“Why didn’t you let her go?” Jerry said, the years of anger and longing, bubbling up to the surface like a spring.

Bicky stood within inches of Jerry now. The two men glowered at each other, breathing in rage, breathing out hate.

“I did. She didn’t want to.”

“You lying sack of….” Jerry raised the gun to Bicky’s heart, but Bicky just smiled, unsteady on his feet, yet undeterred, his ragged breath flowing more easily as adrenaline started a quick trot through his body.

“She said you wouldn’t let her go. That you’d disown Sonia if she left you. She didn’t want her daughter to grow up with no father and no money.”

Bicky shook his head. “You were her father. You had money. Not as much as me, granted, but you could have provided for…”

“But I didn’t know!” Jerry screamed.

“Stop it. Just stop it!” Gil yelled, and covered his ears. Jerry whirled to face the boy, raised his gun and shot him. The bullet hit him in the shoulder and came out the other side. Gil hit the floor without uttering a sound; his eyes rolled back in his head and his lids fluttered.

“Noooo!” Bicky grabbed onto Jerry for balance and the two men began an awkward choreography. “Damn you,” Bicky yelled, a strangled curse. He tried striking Jerry with his fist, but Jerry deflected the hit. Each held fast to the other’s arm, pushing, pulling, a scant few feet from the miracle machine, as exhaustion and heat coaxed the sweat from their pores.

“You could have let us go?” Jerry sobbed. “Why didn’t you…?”

Bicky glanced over at Gil who was lying on the floor in a pool of his own blood. Hart crawled to him and checked his vital signs. Jerry and Bicky struggled, edging ever closer to the open door of the TDU. Inside, the fire raged without apology at thirteen hundred degrees Farenheit.

“Gil,” Hart said. “Gil. Can you hear me?”

“Maybe the time just wasn’t right, Jerry. Unlike now.”

Bicky broke free of Jerry’s grip, and with all the force remaining in his battered body, shoved him.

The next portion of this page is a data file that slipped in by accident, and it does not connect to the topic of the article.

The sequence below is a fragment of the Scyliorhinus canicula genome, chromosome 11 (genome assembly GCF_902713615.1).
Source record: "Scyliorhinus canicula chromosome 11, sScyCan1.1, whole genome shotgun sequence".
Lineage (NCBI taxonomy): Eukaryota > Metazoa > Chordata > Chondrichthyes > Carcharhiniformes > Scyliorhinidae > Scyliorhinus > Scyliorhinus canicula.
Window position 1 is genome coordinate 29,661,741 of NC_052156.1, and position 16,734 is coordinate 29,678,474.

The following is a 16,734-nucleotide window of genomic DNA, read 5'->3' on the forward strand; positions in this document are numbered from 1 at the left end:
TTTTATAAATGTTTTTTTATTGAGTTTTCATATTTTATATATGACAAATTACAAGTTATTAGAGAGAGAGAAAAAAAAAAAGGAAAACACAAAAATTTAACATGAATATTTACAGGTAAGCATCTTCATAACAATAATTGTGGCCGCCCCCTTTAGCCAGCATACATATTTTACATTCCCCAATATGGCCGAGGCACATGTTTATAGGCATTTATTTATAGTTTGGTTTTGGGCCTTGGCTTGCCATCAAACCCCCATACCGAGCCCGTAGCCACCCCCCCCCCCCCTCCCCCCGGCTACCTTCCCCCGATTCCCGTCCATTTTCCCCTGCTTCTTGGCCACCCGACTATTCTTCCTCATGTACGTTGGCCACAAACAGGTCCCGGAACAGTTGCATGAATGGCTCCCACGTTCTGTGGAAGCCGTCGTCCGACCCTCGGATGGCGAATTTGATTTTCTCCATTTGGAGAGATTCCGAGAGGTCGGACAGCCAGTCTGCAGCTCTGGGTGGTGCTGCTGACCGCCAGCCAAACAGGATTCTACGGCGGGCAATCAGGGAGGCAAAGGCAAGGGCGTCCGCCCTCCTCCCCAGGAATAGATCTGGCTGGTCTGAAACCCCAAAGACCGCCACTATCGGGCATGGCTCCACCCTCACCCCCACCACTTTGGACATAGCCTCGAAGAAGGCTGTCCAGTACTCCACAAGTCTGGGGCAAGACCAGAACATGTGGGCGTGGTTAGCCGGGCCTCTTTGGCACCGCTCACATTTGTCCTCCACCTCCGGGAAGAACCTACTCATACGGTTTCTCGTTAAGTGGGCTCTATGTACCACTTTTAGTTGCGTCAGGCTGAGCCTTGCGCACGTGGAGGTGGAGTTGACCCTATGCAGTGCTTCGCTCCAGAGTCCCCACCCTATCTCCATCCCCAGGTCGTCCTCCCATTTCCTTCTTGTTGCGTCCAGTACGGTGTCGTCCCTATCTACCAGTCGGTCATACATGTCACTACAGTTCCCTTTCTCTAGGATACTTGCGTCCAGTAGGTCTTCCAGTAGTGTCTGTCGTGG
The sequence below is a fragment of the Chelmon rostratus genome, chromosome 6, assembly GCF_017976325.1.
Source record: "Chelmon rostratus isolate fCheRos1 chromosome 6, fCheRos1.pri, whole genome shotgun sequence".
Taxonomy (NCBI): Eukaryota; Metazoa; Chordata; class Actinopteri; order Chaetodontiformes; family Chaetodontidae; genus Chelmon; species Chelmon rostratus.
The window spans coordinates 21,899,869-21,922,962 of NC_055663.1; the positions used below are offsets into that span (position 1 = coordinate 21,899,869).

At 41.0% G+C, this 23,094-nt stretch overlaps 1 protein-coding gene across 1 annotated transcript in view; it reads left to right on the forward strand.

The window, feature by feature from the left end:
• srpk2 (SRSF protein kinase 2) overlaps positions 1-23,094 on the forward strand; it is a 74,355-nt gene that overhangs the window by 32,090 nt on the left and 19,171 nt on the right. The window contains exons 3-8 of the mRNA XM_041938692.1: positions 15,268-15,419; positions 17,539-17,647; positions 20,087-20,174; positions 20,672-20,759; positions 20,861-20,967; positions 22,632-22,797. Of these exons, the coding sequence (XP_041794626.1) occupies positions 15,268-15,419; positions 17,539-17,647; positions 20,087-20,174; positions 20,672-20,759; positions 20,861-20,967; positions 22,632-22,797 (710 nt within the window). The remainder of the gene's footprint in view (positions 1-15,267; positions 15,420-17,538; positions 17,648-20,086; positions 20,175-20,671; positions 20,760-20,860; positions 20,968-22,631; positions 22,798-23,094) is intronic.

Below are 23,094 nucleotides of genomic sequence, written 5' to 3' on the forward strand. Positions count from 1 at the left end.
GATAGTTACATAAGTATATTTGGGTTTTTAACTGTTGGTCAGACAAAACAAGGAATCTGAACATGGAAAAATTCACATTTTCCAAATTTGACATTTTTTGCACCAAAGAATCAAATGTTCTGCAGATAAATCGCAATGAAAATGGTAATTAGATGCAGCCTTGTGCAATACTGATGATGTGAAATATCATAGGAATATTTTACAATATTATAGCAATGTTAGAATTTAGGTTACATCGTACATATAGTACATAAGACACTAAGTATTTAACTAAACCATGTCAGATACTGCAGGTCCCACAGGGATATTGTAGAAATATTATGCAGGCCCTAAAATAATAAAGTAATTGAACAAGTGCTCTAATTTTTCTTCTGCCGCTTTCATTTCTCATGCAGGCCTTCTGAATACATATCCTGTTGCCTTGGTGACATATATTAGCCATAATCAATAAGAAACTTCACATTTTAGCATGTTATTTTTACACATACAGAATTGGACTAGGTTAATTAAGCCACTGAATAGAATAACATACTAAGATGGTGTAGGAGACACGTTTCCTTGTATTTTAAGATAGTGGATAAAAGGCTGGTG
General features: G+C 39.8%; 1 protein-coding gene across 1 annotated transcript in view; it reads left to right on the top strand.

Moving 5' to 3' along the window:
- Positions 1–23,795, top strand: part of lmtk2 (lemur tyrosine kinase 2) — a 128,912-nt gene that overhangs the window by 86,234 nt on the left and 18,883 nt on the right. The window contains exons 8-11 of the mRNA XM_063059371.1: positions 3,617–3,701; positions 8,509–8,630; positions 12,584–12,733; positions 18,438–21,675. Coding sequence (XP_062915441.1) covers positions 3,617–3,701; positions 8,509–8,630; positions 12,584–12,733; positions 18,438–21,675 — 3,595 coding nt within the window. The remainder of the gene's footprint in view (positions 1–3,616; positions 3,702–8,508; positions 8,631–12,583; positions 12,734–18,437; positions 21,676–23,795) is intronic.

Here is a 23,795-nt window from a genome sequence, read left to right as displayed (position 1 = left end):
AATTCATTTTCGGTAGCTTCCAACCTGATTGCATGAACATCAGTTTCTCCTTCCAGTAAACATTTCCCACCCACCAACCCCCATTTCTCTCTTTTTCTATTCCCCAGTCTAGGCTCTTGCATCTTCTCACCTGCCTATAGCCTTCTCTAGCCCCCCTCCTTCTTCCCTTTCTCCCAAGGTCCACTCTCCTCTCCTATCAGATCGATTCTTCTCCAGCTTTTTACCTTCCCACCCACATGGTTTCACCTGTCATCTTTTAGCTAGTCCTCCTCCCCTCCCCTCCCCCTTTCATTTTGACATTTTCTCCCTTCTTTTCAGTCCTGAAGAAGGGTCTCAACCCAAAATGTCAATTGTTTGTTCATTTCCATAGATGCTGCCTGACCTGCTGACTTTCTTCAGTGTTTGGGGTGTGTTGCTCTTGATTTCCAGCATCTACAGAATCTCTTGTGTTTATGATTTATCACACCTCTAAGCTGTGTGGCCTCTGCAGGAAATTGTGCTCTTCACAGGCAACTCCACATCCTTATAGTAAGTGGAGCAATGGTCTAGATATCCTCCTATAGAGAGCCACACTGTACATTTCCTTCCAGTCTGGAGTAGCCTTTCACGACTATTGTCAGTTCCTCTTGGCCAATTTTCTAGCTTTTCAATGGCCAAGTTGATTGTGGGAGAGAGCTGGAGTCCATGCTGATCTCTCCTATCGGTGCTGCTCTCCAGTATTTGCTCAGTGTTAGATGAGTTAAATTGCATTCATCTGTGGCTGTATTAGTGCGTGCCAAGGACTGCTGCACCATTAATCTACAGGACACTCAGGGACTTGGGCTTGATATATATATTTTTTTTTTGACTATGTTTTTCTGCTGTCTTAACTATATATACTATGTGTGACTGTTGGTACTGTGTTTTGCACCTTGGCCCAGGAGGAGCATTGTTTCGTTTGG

Gravity stepped in again, bolstered by its cousin, Entropy, and Jerry started to fall. But like a magnet, or a mirror that reflects what we truly are, Jerry pulled to him that which was most like him: Jerry and Bicky plunged over the small lip of the TDU together. Jerry only had time to scream once, falling as he was at a rate of thirty-two feet per second per second, an angst-ridden, shrilly noise that reverberated in the barn even after the men had bottomed out.

Hart shuddered. The flames danced, then roared, eating all the remaining sound in the room until there was nothing left but silence.


“Gil? Are you alright?” Hart squeezed Gil’s hand. “Gil?”

Gil opened his eyes and blinked at Hart. “Am I dead?”

“No, but once the shock wears off, you’ll wish you were.” He knelt down at Gil’s side and wrapped his good arm around Gil’s boyish, angular shoulders.

Gil hid, rabbit-like in the crook of Hart’s arm, scanning the room, assessing the casualties. “One hundred and two,” he said, a muffled observation.

“One hundred and two what?” Hart asked.

“One hundred and two uses.”

Hart laughed once and squeezed Gil, crushing him to his chest. He tore off the remaining sleeve of his shirt and wrapped Gil’s shoulder.

Gil flinched. Sweat had plastered his hair to his scalp so that he looked like a preformed plastic Ken doll. His complexion was the color of ash. Tears fell in careless, random fashion down Gil’s cheeks and Hart felt the steel grip on his heart loosen. He squeezed Gil again and brushed back his hair. Hart staggered over to the TDU, slid the door closed, but didn’t look inside.

“Kori can take us to the hospital,” Gil said.

“I’m surprised she hasn’t been out her yet, with all the noise.” Hart said, helping Gil up.

“She’s a heavy sleeper,” Gil said.

Hart laughed for real this time and threw his good arm around Gil’s good shoulder.        “Can you walk?” Hart asked. They breathed in tandem, heavy and erratic. Gil nodded and they walked to the door, a pair of contestants in a three-legged race.